Keown to talk on investing
By Sookhan Ho
Spectrum Volume 20 Issue 07 - October 9, 1997
History lessons, says Art Keown, are important to your financial future.
Keown, the R. B. Pamplin professor of finance, will be discussing personal investing strategies in his talk, "Seventy Years of Investing: The Lessons Learned," on Wednesday Oct. 22 at 7:30 p.m. in Squires Colonial Hall. The talk is open to the public.
For example, Keown said, "history demonstrates that it is exceedingly risky not to take on enough risk."
A seemingly riskless strategy of investing in treasury bills over the past 70 years, he said, would have produced an average return of minus one percent after taking into account taxes and inflation. "An investment in treasury bills in 1926 would have lost half of its purchasing power by the end of 1996."
Keown, whose talk is part of Virginia Tech's Distinguished Faculty Lecture Series to celebrate the university's 125th anniversary, said his talk is aimed at ordinary investors among faculty and staff members and students, as well as in the local community.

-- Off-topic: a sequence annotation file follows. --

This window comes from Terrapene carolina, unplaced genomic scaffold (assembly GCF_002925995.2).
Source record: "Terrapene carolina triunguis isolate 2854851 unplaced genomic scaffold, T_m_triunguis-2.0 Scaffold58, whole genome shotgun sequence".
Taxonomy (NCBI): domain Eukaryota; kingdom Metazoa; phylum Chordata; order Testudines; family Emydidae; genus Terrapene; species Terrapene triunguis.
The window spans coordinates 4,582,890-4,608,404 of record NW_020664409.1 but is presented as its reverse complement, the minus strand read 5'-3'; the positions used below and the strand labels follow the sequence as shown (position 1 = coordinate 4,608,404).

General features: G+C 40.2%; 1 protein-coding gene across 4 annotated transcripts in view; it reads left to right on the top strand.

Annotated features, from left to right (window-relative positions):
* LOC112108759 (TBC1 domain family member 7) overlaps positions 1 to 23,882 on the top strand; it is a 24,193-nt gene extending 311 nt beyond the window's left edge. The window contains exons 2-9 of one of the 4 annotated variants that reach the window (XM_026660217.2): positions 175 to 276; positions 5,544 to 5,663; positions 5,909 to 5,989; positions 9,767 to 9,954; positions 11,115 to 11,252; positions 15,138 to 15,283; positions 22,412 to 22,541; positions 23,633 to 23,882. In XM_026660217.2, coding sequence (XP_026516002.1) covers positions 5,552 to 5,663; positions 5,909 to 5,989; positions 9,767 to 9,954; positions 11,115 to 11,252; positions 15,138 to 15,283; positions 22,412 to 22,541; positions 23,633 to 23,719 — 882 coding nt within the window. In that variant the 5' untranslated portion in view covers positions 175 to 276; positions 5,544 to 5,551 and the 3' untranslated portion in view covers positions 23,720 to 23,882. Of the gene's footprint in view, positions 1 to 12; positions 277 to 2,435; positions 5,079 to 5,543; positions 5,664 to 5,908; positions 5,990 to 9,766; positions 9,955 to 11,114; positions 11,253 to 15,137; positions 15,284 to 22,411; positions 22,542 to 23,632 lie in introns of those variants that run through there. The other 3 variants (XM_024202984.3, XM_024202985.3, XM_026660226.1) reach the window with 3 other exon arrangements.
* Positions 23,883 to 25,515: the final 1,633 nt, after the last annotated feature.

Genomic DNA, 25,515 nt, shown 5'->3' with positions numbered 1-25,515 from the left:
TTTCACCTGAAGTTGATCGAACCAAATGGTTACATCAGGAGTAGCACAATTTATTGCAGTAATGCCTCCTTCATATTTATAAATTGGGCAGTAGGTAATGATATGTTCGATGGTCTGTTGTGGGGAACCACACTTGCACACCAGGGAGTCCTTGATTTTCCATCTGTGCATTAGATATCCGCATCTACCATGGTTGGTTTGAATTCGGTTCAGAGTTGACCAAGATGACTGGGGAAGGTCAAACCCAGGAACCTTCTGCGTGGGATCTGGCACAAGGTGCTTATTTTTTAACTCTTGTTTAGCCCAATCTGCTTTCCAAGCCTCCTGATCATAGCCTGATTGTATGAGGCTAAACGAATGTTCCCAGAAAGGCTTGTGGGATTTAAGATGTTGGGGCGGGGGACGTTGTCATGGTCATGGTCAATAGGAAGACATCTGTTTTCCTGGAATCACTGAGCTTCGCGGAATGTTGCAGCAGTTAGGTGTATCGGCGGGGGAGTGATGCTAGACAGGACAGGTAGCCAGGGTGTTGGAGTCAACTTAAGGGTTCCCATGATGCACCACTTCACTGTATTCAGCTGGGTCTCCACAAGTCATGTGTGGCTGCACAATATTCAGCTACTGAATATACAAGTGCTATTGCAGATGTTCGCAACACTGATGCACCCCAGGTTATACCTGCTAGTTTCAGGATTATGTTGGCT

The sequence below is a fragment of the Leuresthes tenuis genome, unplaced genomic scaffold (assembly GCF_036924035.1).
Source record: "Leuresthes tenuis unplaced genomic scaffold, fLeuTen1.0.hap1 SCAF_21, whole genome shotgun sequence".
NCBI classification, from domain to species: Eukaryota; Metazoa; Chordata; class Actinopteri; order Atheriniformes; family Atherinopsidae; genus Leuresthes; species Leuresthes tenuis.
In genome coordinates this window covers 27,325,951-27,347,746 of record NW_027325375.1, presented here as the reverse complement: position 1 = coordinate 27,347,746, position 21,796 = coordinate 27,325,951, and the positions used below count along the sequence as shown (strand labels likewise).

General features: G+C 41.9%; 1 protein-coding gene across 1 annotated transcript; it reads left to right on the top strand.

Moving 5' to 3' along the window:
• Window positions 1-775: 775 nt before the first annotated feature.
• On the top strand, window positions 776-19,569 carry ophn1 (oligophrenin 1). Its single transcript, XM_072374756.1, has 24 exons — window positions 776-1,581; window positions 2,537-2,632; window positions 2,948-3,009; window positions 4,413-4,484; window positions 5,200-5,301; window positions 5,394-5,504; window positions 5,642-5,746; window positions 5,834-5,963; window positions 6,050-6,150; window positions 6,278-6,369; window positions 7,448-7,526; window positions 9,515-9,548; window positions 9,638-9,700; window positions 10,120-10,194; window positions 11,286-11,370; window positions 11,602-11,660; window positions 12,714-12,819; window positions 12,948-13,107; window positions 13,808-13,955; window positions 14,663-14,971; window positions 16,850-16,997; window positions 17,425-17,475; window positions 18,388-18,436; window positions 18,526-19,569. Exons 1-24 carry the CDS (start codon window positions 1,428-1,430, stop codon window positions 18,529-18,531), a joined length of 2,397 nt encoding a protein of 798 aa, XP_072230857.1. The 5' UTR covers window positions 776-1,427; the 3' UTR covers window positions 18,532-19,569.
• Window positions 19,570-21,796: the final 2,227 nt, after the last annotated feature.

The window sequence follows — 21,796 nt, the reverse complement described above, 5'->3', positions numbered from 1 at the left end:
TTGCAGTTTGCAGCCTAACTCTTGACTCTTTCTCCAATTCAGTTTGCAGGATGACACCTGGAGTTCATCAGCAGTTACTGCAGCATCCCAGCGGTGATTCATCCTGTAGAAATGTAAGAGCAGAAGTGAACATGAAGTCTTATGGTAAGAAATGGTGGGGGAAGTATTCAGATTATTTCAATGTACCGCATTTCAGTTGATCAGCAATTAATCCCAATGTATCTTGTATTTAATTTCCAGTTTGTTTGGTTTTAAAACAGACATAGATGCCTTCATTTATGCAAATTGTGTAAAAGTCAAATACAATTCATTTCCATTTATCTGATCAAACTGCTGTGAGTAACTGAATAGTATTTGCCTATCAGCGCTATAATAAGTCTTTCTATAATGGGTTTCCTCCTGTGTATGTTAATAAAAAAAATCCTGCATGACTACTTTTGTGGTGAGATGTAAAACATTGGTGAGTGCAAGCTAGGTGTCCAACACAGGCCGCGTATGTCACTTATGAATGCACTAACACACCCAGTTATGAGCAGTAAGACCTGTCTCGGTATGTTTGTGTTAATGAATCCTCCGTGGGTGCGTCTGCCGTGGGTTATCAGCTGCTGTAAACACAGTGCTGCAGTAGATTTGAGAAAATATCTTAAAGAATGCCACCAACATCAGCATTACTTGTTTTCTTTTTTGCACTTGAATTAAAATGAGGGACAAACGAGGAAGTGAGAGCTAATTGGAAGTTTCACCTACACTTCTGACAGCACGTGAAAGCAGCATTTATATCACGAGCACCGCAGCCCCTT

"The first step in developing a personal investment strategy," Keown said, "is a history lesson." Learning about the various investment vehicles and their past performance characteristics--their risks and returns--he says, "can teach us about what may happen in the future."
Keown said no investment decision is more important than the one concerning how aggressively a person invests. "Do you put your retirement money in stocks, bonds, or leave it in the bank?" That question, he said, is related to another key consideration: "What is your investment time horizon?"
An award-winning teacher, Keown has received five Certificates of Teaching Excellence, a Wine Award, and the Alumni Teaching Excellence Award. Two of his books are widely used in college finance classes all over the country--Basic Financial Management and Foundations of Finance: The Logic and Practice of Financial Management.
A fellow of the Decision Sciences Institute and former head of the finance department, Keown was recently appointed co-editor of the Financial Management Association's Survey and Synthesis Series. He is also co-executive editor of the Journal of Financial Reset.